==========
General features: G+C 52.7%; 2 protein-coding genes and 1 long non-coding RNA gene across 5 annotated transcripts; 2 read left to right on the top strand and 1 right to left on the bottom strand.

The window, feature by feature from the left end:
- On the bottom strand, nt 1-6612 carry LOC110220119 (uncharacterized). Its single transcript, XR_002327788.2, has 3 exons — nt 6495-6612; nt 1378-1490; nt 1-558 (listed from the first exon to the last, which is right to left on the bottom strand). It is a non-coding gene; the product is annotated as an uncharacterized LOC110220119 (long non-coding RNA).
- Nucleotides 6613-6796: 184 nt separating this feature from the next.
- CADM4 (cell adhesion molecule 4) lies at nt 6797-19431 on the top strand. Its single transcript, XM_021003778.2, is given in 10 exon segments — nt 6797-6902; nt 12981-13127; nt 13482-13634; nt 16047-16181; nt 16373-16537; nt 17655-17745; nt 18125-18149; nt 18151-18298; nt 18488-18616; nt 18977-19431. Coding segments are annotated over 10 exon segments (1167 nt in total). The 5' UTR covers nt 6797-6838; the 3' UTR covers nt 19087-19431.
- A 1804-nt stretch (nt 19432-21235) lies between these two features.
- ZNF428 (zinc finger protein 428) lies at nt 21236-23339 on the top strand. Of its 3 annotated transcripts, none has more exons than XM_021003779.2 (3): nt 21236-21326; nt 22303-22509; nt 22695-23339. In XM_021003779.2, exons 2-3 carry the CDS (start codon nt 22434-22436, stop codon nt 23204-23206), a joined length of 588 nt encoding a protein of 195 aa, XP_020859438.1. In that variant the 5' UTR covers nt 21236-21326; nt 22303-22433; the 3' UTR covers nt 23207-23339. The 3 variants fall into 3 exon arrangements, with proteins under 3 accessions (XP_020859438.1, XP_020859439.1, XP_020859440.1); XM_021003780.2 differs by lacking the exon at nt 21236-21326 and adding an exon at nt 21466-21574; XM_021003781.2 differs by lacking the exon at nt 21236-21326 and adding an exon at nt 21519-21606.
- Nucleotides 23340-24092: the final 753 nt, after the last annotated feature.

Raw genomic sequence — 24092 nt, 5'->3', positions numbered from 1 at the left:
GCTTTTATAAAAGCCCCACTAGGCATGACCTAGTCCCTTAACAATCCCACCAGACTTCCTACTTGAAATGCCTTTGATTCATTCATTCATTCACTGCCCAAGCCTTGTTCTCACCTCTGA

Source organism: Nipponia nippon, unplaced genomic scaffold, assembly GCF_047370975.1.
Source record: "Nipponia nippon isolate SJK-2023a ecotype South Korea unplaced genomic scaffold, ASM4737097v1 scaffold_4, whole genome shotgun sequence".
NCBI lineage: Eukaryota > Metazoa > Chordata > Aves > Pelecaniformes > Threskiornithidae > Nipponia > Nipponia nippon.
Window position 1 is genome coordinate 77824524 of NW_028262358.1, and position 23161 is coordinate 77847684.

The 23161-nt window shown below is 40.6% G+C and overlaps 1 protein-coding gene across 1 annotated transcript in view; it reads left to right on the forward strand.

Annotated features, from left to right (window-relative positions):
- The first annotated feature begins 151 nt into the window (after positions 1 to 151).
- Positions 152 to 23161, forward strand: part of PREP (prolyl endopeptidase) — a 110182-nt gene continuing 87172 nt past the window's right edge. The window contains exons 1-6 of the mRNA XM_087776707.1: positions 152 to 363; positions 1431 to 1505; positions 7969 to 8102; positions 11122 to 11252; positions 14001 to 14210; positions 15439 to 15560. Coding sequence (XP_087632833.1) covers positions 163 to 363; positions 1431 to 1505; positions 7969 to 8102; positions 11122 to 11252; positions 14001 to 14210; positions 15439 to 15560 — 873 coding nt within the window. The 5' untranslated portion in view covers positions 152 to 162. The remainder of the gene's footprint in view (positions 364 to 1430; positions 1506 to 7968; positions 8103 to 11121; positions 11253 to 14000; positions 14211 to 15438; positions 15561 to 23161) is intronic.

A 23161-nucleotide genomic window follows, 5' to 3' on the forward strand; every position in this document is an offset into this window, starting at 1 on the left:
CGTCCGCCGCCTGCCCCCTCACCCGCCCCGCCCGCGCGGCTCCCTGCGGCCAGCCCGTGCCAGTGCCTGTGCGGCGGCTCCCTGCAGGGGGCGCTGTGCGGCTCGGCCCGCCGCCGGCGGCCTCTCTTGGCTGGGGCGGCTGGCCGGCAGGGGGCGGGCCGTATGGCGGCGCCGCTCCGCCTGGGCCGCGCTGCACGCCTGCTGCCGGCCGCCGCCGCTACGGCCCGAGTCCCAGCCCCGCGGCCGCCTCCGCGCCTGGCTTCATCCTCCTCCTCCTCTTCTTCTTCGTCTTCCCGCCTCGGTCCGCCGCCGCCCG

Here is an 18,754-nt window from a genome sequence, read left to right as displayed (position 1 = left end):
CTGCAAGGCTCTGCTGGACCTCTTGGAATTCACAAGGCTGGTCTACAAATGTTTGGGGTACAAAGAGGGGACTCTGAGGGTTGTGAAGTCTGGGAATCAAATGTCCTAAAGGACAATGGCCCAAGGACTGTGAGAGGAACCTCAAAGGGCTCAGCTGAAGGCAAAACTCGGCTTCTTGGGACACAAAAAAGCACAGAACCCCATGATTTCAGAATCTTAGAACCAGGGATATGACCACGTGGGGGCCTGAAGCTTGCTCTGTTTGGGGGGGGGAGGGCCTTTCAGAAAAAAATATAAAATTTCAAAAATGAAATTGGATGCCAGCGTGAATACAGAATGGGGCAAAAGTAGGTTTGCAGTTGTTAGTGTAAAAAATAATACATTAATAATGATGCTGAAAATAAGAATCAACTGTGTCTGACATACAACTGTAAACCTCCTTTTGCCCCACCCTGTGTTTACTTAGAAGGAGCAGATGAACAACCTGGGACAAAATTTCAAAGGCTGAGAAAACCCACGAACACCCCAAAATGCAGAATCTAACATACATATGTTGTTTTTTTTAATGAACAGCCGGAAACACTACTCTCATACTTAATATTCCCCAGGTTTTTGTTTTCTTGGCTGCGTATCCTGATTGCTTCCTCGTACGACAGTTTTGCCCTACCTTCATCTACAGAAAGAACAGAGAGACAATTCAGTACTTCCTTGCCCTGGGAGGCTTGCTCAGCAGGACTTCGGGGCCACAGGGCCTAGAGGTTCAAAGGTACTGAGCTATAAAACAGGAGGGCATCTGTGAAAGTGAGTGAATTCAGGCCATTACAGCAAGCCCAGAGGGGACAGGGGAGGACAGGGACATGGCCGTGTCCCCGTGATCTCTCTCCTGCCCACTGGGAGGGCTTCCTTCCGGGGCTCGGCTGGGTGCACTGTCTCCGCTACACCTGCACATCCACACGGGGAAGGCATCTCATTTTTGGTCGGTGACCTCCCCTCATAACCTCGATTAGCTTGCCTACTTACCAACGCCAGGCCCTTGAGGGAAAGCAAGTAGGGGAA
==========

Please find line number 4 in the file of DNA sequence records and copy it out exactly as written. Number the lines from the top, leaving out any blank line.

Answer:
- Nucleotides 6613-6796: 184 nt separating this feature from the next.